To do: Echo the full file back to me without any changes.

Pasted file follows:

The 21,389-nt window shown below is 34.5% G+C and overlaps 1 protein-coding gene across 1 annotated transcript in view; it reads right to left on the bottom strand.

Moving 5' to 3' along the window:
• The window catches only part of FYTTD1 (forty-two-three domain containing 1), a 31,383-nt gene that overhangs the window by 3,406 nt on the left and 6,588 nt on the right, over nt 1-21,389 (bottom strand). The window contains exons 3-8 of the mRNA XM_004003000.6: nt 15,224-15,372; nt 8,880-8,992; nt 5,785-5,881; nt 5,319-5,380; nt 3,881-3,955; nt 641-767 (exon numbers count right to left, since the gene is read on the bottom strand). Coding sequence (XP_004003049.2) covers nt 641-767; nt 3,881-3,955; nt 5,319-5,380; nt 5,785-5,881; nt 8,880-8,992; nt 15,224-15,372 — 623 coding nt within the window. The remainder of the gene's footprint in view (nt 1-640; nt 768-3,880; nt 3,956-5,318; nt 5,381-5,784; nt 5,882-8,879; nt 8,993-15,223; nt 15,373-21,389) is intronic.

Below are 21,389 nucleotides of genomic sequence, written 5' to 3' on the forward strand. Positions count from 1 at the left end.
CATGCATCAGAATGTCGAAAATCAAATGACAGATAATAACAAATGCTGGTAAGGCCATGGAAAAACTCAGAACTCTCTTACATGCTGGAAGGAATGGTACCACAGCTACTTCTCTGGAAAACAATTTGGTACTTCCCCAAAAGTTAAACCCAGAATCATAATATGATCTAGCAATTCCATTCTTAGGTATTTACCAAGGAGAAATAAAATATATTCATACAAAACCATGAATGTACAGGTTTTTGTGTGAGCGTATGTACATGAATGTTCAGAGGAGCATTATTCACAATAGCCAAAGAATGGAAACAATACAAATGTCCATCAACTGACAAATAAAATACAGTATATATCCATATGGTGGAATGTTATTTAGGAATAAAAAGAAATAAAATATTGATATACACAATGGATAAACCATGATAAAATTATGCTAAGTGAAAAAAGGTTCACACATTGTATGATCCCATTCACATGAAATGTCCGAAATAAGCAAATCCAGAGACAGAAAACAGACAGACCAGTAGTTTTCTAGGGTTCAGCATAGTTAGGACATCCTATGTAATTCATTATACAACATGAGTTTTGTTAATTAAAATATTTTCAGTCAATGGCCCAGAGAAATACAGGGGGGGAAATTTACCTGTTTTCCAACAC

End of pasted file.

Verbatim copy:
The 21,389-nt window shown below is 34.5% G+C and overlaps 1 protein-coding gene across 1 annotated transcript in view; it reads right to left on the bottom strand.

Moving 5' to 3' along the window:
• The window catches only part of FYTTD1 (forty-two-three domain containing 1), a 31,383-nt gene that overhangs the window by 3,406 nt on the left and 6,588 nt on the right, over nt 1-21,389 (bottom strand). The window contains exons 3-8 of the mRNA XM_004003000.6: nt 15,224-15,372; nt 8,880-8,992; nt 5,785-5,881; nt 5,319-5,380; nt 3,881-3,955; nt 641-767 (exon numbers count right to left, since the gene is read on the bottom strand). Coding sequence (XP_004003049.2) covers nt 641-767; nt 3,881-3,955; nt 5,319-5,380; nt 5,785-5,881; nt 8,880-8,992; nt 15,224-15,372 — 623 coding nt within the window. The remainder of the gene's footprint in view (nt 1-640; nt 768-3,880; nt 3,956-5,318; nt 5,381-5,784; nt 5,882-8,879; nt 8,993-15,223; nt 15,373-21,389) is intronic.

Below are 21,389 nucleotides of genomic sequence, written 5' to 3' on the forward strand. Positions count from 1 at the left end.
CATGCATCAGAATGTCGAAAATCAAATGACAGATAATAACAAATGCTGGTAAGGCCATGGAAAAACTCAGAACTCTCTTACATGCTGGAAGGAATGGTACCACAGCTACTTCTCTGGAAAACAATTTGGTACTTCCCCAAAAGTTAAACCCAGAATCATAATATGATCTAGCAATTCCATTCTTAGGTATTTACCAAGGAGAAATAAAATATATTCATACAAAACCATGAATGTACAGGTTTTTGTGTGAGCGTATGTACATGAATGTTCAGAGGAGCATTATTCACAATAGCCAAAGAATGGAAACAATACAAATGTCCATCAACTGACAAATAAAATACAGTATATATCCATATGGTGGAATGTTATTTAGGAATAAAAAGAAATAAAATATTGATATACACAATGGATAAACCATGATAAAATTATGCTAAGTGAAAAAAGGTTCACACATTGTATGATCCCATTCACATGAAATGTCCGAAATAAGCAAATCCAGAGACAGAAAACAGACAGACCAGTAGTTTTCTAGGGTTCAGCATAGTTAGGACATCCTATGTAATTCATTATACAACATGAGTTTTGTTAATTAAAATATTTTCAGTCAATGGCCCAGAGAAATACAGGGGGGGAAATTTACCTGTTTTCCAACAC